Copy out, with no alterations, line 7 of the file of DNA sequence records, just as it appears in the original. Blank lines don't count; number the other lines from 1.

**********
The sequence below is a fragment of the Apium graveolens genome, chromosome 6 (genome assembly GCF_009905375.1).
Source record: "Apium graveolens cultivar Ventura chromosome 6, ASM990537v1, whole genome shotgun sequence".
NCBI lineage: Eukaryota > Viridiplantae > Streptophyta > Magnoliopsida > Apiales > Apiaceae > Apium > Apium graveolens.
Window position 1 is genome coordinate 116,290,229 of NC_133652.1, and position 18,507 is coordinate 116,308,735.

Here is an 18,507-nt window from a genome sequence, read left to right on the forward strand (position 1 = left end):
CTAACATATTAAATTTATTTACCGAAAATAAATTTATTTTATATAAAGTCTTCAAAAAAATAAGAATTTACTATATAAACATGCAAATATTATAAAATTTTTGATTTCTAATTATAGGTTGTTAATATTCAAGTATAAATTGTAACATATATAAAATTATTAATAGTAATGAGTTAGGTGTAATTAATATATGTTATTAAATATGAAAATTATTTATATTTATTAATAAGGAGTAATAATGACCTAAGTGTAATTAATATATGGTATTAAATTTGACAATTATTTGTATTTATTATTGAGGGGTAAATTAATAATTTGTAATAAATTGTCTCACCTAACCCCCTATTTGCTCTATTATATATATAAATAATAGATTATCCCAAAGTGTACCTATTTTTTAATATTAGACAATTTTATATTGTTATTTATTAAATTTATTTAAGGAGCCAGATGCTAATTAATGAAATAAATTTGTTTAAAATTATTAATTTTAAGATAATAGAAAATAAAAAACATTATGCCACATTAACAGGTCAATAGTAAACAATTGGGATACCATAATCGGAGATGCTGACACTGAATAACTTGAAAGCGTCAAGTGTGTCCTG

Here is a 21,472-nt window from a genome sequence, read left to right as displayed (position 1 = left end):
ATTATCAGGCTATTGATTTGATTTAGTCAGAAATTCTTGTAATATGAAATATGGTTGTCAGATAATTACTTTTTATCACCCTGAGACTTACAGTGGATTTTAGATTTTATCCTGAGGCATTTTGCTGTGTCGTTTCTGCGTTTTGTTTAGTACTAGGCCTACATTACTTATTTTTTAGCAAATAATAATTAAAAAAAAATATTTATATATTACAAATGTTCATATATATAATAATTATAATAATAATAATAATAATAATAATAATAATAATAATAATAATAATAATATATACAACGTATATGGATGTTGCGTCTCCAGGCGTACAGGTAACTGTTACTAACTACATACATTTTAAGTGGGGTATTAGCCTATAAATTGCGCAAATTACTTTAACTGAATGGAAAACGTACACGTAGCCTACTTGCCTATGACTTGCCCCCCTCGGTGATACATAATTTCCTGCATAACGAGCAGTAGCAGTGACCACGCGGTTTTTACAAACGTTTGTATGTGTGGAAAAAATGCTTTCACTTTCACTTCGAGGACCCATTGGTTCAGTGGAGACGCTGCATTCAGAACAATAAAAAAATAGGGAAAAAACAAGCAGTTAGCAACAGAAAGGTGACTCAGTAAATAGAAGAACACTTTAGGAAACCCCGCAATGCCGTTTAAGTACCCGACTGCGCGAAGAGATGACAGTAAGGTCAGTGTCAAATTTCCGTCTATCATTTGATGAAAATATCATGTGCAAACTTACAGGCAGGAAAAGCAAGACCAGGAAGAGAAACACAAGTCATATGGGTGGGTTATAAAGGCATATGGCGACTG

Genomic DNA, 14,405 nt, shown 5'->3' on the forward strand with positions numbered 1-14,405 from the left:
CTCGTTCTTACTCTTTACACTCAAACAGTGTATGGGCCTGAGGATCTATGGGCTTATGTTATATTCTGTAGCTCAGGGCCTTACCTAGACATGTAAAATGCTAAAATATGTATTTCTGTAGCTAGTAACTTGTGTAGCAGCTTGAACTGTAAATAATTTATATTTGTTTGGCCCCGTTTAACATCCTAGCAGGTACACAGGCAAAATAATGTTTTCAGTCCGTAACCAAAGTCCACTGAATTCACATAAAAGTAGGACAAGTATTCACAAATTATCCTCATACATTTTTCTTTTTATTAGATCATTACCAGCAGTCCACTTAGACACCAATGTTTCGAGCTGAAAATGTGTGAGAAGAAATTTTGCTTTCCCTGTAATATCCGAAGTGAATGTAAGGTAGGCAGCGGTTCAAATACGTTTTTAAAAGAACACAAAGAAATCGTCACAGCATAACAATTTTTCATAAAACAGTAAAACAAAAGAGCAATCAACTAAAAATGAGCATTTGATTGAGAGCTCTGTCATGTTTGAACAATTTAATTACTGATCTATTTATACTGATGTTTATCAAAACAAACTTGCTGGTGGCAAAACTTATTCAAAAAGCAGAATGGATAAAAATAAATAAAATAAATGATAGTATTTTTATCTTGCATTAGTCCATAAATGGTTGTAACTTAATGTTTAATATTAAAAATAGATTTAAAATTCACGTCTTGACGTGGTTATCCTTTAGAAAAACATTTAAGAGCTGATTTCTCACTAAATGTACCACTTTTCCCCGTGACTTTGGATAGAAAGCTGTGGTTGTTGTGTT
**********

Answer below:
Here is a 21,472-nt window from a genome sequence, read left to right as displayed (position 1 = left end):